Niall Kelly – Not Sleeping (niallkellymusic.com)
CD / DL
London-based Irish musician, Niall Kelly, releases his second solo album, a solid Americana record with a Celtic twist. Louder Than War’s Craig Chaligne reviews.
I first saw Niall Kelly as he was opening for Geraint Watkins’s Sunday afternoon sessions at the (now sadly gone) Wheatsheaf in Tooting. Niall originates from Derry, Northern Ireland and has been leaving in London for the past 12 years.
He’s been gigging all over the capital and is one of the resident acts at the world famous Ain’t Nothin But Blues Bar in Soho. His first album Hands In Fire was released in 2012 and now comes the follow-up – Not Sleeping. The songs already sounded very good when I heard them in the function room of The Wheatsheaf with added embellishments from his wife Caitlin on Fiddle and guitarist James Forster but hearing them with the full arrangements on the record is a revelation.
The songs display a classic 70s singer songwriter vibe with solid song craft. Recorded live in the studio in as few takes as possible to keep the performances fresh, the record is a killer. The thing that struck me the most compared to the live versions was the really nice organ parts that really added a soulful dimension to the songs reminiscent of one of Niall’s most illustrious countrymen : Van Morrison.
Everything sounds warm and organic, the opening track Love Light sees the brushed drums blending seamlessly with the Hammond organ and Niall’s voice. The second song Shelter In Your Arms is one of the mainstays of The Wheatsheaf setlists and showcases the talents of BJ Cole, Britain’s leading pedal steel player. He adds a country twang to the song that could make it pass for a Gram Parsons’ outtake. He also appears on two other songs : the title track Not Sleeping and Pretty Horses.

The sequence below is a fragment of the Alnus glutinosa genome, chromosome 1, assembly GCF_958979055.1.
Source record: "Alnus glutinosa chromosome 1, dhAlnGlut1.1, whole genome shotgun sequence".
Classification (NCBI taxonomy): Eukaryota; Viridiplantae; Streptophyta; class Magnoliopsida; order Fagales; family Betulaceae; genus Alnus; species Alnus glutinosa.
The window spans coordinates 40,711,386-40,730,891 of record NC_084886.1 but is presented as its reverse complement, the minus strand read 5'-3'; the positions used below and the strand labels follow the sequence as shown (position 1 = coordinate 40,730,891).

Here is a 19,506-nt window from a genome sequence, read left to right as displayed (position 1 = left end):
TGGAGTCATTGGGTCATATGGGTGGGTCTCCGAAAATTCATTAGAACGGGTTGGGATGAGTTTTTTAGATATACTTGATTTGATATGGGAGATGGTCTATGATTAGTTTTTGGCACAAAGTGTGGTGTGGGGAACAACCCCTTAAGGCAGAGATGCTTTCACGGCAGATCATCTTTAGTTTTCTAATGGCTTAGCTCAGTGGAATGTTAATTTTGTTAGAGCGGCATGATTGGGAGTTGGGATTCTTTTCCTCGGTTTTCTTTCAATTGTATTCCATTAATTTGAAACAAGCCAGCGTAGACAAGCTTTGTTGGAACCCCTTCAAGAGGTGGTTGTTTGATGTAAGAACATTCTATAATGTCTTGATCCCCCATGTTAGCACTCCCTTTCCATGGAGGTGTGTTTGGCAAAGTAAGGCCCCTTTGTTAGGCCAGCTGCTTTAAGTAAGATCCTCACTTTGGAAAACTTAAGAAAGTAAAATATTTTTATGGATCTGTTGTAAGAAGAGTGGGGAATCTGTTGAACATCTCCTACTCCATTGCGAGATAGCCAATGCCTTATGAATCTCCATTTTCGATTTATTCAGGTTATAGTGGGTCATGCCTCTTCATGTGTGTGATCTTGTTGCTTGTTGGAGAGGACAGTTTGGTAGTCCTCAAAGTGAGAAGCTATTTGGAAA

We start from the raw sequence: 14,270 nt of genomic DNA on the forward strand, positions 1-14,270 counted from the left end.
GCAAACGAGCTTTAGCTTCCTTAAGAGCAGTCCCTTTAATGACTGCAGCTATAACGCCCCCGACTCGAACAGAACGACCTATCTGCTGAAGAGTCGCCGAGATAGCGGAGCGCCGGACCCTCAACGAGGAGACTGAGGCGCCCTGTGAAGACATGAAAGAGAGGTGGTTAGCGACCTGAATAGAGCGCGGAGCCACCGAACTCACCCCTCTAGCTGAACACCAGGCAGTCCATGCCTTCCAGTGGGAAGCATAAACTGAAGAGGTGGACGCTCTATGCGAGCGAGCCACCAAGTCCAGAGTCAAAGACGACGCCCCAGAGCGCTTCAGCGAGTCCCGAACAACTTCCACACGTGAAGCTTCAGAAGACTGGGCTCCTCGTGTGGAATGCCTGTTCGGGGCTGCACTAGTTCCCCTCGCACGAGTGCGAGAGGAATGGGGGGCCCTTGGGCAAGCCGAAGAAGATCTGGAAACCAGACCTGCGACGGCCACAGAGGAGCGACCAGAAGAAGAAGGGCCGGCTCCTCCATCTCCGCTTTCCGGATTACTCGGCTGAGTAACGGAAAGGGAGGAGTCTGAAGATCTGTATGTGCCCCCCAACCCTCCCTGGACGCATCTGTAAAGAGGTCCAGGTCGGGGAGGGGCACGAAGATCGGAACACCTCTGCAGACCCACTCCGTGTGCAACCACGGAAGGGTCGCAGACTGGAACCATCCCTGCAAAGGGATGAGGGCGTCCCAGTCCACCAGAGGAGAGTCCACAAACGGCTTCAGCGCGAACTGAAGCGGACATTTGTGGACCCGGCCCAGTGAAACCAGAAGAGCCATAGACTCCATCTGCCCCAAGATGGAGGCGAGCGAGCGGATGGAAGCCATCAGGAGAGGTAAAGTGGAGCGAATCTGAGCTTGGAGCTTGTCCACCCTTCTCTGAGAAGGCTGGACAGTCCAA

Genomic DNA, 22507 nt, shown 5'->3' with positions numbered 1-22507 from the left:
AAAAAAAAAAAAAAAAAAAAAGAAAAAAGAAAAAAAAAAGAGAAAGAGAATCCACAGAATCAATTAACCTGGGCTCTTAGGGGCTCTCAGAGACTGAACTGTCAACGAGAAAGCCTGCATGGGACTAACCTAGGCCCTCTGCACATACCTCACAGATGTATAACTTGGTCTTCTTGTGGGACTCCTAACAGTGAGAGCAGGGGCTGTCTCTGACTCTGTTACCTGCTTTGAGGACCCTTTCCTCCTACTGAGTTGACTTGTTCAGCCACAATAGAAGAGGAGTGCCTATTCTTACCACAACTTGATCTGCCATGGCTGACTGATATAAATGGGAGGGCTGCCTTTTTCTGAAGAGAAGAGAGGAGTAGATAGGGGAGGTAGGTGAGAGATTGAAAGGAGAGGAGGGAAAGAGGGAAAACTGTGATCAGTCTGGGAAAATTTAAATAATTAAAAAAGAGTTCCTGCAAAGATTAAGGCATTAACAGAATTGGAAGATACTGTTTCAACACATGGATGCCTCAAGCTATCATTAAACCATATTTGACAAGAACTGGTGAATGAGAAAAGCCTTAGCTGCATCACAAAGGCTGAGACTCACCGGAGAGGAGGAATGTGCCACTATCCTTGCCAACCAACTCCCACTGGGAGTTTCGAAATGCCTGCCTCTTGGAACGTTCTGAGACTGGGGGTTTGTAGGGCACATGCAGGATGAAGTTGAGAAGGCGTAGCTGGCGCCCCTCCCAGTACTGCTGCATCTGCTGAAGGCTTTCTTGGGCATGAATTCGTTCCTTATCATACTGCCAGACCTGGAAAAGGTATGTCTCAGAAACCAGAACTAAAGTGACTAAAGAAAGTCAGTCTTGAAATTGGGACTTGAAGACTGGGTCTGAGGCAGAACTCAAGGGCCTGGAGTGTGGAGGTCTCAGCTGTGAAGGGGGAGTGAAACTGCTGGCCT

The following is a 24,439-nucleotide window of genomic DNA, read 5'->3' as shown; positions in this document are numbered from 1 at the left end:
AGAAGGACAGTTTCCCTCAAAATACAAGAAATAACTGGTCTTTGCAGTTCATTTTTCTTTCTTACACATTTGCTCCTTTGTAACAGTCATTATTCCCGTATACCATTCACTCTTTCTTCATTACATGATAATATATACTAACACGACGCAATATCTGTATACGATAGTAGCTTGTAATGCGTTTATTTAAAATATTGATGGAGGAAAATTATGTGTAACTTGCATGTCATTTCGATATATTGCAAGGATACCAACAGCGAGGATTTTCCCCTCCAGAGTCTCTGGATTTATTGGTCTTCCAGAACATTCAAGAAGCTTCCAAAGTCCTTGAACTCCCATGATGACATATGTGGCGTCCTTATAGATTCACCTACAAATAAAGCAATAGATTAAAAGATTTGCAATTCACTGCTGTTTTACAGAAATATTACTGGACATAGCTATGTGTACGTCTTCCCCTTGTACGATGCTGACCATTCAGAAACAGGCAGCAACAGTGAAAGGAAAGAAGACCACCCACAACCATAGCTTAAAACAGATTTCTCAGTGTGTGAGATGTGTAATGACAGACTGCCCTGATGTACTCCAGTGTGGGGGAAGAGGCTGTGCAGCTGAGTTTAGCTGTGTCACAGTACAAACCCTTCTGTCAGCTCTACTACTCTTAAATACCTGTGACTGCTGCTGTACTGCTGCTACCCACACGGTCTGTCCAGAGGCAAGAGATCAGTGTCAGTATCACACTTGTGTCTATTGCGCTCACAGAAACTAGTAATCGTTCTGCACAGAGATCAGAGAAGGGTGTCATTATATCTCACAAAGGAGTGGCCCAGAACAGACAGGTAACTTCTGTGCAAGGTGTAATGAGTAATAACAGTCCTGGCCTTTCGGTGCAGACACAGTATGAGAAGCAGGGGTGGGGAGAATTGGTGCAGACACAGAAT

There are some gorgeous ballads with just Niall’s voice and his fingerpicking (Pouring Rain) but also more up-tempo tunes like Poor Lias or Should Not Have Taken My Time (featuring an absolutely storming solo by James Forster). The Celtic side of Niall’s music is to be found in the numerous string parts played by Caitlin, her contribution to the instrumental Crowland being one of the highlights of the record. The last number, Rosa Lie, is a blues song that enables James Forster to flex his muscles on guitar.
All words by Craig Chaligne. More from Craig can be found at his Author Archive.